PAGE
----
Chancellor Herman: admissions is complex, Tribune didn’t tell full story

University Chancellor Richard Herman expressed some unhappiness Friday morning with the Chicago Tribune’s article, which he said only tells part of the story.

“These isolated things tend to not show the full context,” Herman said. “It’s only a part of the picture.”

The Tribune article reports that certain applicants placed in “Category 1” were given higher priority for admission, even when their qualifications were not in line with University standards. Often these candidates had close relationships with state politicians or University trustees. The article also reports that some of these students were admitted after pressure from members of the Board of Trustees and other high ranking University officials.

Herman said the admissions process is very complicated and competitive. The University admissions office admits students at two time periods during the year, at the end of December and the end of February and that more than 60 percent are admitted during the second wave.

“There is not a formula where you plug in the data and out comes the answer. The more information you get the better off you are,” Herman said. “These folders are seen by lots and lots of people and they get a lot of review.”

He added that there is often more to an applicant than what is seen in his or her basic application folders and that through further reviews, admissions officers can learn information they may not have known.

Herman cited examples such as a student who lost a parent or went through some other life change, as an explanation for a drop in GPA or low test score.

In a massmail sent Friday afternoon, Chancellor Herman said he has “full confidence” in the admissions office and its staff.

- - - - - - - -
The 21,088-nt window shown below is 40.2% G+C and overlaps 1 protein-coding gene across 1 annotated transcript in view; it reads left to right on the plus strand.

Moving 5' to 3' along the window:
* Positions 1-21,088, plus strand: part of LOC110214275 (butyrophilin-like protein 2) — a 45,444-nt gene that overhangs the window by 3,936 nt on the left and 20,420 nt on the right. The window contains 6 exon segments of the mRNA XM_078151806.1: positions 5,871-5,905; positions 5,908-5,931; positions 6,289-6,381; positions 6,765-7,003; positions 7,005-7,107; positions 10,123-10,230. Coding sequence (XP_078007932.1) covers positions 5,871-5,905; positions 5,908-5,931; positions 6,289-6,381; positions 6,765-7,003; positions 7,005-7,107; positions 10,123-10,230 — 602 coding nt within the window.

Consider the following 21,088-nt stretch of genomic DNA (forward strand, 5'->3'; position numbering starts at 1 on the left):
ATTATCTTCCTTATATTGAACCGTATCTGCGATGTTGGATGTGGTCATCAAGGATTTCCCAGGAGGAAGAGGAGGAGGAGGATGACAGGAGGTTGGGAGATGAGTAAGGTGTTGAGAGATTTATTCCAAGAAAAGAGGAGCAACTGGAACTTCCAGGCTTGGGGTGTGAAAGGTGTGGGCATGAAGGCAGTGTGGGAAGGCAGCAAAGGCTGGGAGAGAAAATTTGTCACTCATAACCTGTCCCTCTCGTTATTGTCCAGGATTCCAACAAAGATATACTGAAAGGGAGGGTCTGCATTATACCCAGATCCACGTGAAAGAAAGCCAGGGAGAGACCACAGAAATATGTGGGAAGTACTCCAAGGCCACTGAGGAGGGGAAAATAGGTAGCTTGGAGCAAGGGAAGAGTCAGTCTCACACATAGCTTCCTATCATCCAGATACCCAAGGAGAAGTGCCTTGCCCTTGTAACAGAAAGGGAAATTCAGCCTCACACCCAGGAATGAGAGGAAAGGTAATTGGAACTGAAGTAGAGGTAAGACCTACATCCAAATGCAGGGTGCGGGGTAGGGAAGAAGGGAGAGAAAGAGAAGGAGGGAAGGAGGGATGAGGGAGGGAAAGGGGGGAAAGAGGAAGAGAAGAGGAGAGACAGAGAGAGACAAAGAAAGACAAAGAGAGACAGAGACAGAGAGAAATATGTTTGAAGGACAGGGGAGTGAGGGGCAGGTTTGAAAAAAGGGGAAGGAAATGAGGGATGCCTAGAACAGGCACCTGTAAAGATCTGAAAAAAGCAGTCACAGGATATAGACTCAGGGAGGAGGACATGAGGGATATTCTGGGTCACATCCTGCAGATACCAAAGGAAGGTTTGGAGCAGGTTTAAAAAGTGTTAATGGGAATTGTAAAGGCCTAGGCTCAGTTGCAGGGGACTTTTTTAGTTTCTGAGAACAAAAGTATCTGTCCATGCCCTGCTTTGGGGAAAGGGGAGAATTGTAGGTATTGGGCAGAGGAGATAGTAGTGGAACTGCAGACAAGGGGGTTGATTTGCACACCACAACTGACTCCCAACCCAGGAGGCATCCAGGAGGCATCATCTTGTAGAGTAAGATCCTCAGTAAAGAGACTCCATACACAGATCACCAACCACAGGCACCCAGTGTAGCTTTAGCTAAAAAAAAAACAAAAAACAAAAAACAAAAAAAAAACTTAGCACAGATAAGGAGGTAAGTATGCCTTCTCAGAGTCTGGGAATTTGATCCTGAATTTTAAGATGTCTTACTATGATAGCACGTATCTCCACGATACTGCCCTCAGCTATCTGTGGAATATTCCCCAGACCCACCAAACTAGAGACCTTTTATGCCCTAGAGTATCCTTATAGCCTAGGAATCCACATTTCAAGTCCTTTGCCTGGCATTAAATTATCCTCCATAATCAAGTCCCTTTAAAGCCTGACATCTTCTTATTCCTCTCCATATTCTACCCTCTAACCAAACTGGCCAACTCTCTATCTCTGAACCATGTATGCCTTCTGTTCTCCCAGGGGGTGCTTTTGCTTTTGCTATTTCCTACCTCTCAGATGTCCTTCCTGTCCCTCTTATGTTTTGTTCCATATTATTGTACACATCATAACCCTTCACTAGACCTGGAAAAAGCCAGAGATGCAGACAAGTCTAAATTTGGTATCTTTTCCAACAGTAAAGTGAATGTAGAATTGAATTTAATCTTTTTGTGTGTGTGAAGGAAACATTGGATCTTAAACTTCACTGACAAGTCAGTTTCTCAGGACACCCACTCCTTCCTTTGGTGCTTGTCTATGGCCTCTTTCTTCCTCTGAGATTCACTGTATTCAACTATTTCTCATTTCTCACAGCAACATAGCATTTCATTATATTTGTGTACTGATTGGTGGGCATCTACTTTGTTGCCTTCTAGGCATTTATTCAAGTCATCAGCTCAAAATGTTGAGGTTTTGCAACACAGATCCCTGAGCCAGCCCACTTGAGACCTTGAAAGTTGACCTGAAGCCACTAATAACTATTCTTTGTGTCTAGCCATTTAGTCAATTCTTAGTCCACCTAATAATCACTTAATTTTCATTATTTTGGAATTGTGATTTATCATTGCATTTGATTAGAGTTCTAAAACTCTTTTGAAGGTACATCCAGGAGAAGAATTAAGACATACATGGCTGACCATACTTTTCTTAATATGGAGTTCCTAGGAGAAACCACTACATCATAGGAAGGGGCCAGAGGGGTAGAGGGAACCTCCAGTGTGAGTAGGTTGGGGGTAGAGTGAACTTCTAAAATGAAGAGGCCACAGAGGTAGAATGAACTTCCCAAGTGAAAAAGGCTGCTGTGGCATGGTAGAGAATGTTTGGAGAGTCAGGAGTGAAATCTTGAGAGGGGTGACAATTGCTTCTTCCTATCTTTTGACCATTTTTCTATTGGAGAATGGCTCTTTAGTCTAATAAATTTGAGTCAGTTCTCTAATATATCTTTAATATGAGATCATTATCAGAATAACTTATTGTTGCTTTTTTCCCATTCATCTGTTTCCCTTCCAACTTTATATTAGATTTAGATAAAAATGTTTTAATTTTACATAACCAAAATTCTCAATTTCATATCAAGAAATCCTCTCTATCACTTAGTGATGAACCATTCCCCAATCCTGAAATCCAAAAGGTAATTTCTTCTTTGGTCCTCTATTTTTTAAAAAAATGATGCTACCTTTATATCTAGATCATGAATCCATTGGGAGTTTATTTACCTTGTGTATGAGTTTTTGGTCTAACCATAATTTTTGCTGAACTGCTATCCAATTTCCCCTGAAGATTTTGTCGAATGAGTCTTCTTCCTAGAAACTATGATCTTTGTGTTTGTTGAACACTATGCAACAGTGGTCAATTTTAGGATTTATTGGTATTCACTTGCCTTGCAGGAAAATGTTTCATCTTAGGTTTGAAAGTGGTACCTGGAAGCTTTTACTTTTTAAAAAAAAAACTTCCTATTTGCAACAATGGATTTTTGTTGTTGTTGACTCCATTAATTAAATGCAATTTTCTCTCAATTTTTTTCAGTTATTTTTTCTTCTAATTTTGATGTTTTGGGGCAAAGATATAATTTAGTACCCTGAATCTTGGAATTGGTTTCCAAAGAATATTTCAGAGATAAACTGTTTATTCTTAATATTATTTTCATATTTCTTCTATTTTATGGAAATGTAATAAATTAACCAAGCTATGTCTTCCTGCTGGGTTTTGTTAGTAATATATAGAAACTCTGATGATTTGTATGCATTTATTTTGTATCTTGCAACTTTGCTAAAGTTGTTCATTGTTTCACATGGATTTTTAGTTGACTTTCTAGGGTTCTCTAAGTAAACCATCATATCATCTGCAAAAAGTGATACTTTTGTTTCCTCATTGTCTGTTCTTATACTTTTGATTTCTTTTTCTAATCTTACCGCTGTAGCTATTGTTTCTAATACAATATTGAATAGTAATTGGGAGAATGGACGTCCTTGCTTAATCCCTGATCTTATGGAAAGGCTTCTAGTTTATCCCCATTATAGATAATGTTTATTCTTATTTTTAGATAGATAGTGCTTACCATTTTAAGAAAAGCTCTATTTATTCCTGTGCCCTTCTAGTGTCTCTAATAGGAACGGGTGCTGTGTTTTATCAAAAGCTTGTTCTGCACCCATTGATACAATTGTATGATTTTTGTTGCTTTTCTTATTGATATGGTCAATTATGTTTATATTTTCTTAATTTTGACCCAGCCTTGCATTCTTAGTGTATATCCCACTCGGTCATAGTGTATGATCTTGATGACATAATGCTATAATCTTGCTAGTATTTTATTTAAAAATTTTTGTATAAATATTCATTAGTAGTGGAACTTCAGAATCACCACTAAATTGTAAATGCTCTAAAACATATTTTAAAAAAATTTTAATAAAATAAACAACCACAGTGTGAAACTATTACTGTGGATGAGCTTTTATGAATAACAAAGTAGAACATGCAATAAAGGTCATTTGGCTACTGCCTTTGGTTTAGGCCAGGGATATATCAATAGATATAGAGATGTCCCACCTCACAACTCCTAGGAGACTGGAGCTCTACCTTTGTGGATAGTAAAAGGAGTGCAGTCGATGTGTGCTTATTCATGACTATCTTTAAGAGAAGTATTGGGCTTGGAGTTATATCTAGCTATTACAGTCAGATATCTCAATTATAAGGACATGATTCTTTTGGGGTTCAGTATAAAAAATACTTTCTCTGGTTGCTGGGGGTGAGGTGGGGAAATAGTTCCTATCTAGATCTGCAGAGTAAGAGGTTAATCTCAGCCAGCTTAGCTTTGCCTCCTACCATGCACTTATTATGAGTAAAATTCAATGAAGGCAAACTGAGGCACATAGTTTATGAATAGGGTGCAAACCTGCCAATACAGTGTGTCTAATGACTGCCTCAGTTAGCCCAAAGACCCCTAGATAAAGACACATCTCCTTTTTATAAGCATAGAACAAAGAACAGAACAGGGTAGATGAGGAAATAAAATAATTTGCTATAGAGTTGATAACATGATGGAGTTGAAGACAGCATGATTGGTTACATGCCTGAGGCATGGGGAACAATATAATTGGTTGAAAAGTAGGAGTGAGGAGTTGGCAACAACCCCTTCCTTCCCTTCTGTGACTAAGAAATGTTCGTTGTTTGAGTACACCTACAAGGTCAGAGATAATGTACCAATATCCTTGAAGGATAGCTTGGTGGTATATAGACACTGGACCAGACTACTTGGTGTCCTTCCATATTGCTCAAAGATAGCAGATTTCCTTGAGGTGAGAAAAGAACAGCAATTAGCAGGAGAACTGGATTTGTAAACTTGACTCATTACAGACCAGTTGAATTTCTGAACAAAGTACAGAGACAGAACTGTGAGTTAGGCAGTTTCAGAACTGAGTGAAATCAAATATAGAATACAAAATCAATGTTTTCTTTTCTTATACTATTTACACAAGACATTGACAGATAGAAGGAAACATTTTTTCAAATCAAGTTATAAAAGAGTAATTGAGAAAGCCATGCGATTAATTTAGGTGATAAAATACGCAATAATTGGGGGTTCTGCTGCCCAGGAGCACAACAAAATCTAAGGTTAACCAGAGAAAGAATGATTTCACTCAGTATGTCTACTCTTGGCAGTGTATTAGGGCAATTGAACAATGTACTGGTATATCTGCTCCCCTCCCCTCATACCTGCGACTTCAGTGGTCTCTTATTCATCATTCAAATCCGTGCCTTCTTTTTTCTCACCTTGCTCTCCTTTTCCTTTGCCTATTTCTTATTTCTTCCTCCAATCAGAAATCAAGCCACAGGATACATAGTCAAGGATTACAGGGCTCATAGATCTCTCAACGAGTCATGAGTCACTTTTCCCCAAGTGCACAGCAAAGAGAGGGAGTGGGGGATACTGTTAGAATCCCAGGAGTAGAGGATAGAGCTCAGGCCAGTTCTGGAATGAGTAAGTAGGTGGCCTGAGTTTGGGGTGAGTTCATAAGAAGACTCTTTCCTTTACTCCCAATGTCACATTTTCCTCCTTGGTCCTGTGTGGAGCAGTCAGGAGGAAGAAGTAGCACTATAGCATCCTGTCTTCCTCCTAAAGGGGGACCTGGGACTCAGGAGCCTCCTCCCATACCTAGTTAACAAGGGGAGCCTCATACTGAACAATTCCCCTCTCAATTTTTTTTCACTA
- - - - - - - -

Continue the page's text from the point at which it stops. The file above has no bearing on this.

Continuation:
The University of Illinois at Urbana-Champaign has an admissions process based on integrity and fairness,” Herman said in the e-mail. “One that produces an incoming class that ranks among the best academically in the nation.”

He also said that the University strives to uphold the academic quality it is known for, while still being committed to inclusiveness.

“Admissions is not a science,” Herman wrote. “However, we welcome the challenge the Tribune story presents to make every possible effort to ensure the integrity our admissions process.”

Herman also said he has gotten calls from parents he has met, asking them to check on the admissions status of their son or daughter at the University, showing this is not an unusual instance and that “sometimes people follow up.”

“It is important to recognize that we have people who are supportive of this University and we need to be responsive,” Herman said.

One positive change to the admissions process for those students applying in fall 2009 will be a much easier appeals process, Herman said, which was already in the works before the Tribune investigation.

Students will be able to appeal their admissions decision through an online template in the upcoming year, which he added will make the process much simpler and more widely used.

Herman said he did not yet know the next course of action for the University or the admissions process.

“Admissions is not a science,” Herman said. “We’re in the middle of absorbing this and figuring out the best way to proceed.”